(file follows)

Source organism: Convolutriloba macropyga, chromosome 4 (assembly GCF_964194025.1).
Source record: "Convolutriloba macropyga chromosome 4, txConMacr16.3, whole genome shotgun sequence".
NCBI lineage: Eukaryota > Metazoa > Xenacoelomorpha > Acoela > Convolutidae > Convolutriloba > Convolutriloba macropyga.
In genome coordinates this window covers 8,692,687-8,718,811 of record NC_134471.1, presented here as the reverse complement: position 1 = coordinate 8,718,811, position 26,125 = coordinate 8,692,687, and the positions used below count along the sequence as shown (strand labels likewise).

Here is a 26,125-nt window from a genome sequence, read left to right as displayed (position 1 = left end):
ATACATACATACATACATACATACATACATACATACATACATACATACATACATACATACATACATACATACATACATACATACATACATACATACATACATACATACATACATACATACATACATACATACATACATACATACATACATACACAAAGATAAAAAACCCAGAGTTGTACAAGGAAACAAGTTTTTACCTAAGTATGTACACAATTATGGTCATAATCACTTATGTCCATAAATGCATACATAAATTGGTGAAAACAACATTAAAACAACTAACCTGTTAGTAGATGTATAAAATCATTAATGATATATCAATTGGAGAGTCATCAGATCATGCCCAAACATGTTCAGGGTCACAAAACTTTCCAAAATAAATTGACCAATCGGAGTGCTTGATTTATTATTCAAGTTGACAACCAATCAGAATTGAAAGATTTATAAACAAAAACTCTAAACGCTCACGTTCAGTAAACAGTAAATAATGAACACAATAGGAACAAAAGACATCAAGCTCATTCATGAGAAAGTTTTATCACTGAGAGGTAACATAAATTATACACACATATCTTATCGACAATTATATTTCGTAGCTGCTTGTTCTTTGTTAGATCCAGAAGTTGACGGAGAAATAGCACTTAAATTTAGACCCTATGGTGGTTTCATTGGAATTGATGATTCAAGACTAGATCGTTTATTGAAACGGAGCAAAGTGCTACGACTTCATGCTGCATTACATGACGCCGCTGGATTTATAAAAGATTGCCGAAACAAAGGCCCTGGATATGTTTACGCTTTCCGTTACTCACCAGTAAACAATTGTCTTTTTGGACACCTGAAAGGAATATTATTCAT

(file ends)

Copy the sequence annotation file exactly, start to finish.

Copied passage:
Source organism: Convolutriloba macropyga, chromosome 4 (assembly GCF_964194025.1).
Source record: "Convolutriloba macropyga chromosome 4, txConMacr16.3, whole genome shotgun sequence".
NCBI lineage: Eukaryota > Metazoa > Xenacoelomorpha > Acoela > Convolutidae > Convolutriloba > Convolutriloba macropyga.
In genome coordinates this window covers 8,692,687-8,718,811 of record NC_134471.1, presented here as the reverse complement: position 1 = coordinate 8,718,811, position 26,125 = coordinate 8,692,687, and the positions used below count along the sequence as shown (strand labels likewise).

Here is a 26,125-nt window from a genome sequence, read left to right as displayed (position 1 = left end):
ATACATACATACATACATACATACATACATACATACATACATACATACATACATACATACATACATACATACATACATACATACATACATACATACATACATACATACATACATACATACATACATACATACATACATACATACATACATACACAAAGATAAAAAACCCAGAGTTGTACAAGGAAACAAGTTTTTACCTAAGTATGTACACAATTATGGTCATAATCACTTATGTCCATAAATGCATACATAAATTGGTGAAAACAACATTAAAACAACTAACCTGTTAGTAGATGTATAAAATCATTAATGATATATCAATTGGAGAGTCATCAGATCATGCCCAAACATGTTCAGGGTCACAAAACTTTCCAAAATAAATTGACCAATCGGAGTGCTTGATTTATTATTCAAGTTGACAACCAATCAGAATTGAAAGATTTATAAACAAAAACTCTAAACGCTCACGTTCAGTAAACAGTAAATAATGAACACAATAGGAACAAAAGACATCAAGCTCATTCATGAGAAAGTTTTATCACTGAGAGGTAACATAAATTATACACACATATCTTATCGACAATTATATTTCGTAGCTGCTTGTTCTTTGTTAGATCCAGAAGTTGACGGAGAAATAGCACTTAAATTTAGACCCTATGGTGGTTTCATTGGAATTGATGATTCAAGACTAGATCGTTTATTGAAACGGAGCAAAGTGCTACGACTTCATGCTGCATTACATGACGCCGCTGGATTTATAAAAGATTGCCGAAACAAAGGCCCTGGATATGTTTACGCTTTCCGTTACTCACCAGTAAACAATTGTCTTTTTGGACACCTGAAAGGAATATTATTCAT